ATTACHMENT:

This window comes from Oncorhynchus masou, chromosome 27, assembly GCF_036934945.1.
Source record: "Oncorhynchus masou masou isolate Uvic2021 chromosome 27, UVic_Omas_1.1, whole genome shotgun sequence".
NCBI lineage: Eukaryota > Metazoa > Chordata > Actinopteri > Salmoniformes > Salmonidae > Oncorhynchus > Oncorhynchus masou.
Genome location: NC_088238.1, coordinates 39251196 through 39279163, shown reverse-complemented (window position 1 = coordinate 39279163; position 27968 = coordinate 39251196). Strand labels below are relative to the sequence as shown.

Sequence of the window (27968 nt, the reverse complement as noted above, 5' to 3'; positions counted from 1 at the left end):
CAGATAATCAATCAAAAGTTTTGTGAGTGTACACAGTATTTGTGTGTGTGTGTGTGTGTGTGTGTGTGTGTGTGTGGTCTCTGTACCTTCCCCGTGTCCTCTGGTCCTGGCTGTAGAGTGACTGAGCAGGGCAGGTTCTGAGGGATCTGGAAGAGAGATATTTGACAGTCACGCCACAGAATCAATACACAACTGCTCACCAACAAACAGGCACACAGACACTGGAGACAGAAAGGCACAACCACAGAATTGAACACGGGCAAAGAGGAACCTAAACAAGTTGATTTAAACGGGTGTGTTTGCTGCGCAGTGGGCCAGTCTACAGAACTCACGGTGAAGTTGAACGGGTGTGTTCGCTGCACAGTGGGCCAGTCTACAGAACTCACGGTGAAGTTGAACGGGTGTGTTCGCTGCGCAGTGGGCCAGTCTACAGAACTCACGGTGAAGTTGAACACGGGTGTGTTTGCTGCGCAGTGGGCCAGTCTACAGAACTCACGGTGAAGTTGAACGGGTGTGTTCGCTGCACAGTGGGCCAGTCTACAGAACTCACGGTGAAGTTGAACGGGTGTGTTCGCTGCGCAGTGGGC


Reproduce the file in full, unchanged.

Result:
This window comes from Oncorhynchus masou, chromosome 27, assembly GCF_036934945.1.
Source record: "Oncorhynchus masou masou isolate Uvic2021 chromosome 27, UVic_Omas_1.1, whole genome shotgun sequence".
NCBI lineage: Eukaryota > Metazoa > Chordata > Actinopteri > Salmoniformes > Salmonidae > Oncorhynchus > Oncorhynchus masou.
Genome location: NC_088238.1, coordinates 39251196 through 39279163, shown reverse-complemented (window position 1 = coordinate 39279163; position 27968 = coordinate 39251196). Strand labels below are relative to the sequence as shown.

Sequence of the window (27968 nt, the reverse complement as noted above, 5' to 3'; positions counted from 1 at the left end):
CAGATAATCAATCAAAAGTTTTGTGAGTGTACACAGTATTTGTGTGTGTGTGTGTGTGTGTGTGTGTGTGTGTGTGGTCTCTGTACCTTCCCCGTGTCCTCTGGTCCTGGCTGTAGAGTGACTGAGCAGGGCAGGTTCTGAGGGATCTGGAAGAGAGATATTTGACAGTCACGCCACAGAATCAATACACAACTGCTCACCAACAAACAGGCACACAGACACTGGAGACAGAAAGGCACAACCACAGAATTGAACACGGGCAAAGAGGAACCTAAACAAGTTGATTTAAACGGGTGTGTTTGCTGCGCAGTGGGCCAGTCTACAGAACTCACGGTGAAGTTGAACGGGTGTGTTCGCTGCACAGTGGGCCAGTCTACAGAACTCACGGTGAAGTTGAACGGGTGTGTTCGCTGCGCAGTGGGCCAGTCTACAGAACTCACGGTGAAGTTGAACACGGGTGTGTTTGCTGCGCAGTGGGCCAGTCTACAGAACTCACGGTGAAGTTGAACGGGTGTGTTCGCTGCACAGTGGGCCAGTCTACAGAACTCACGGTGAAGTTGAACGGGTGTGTTCGCTGCGCAGTGGGC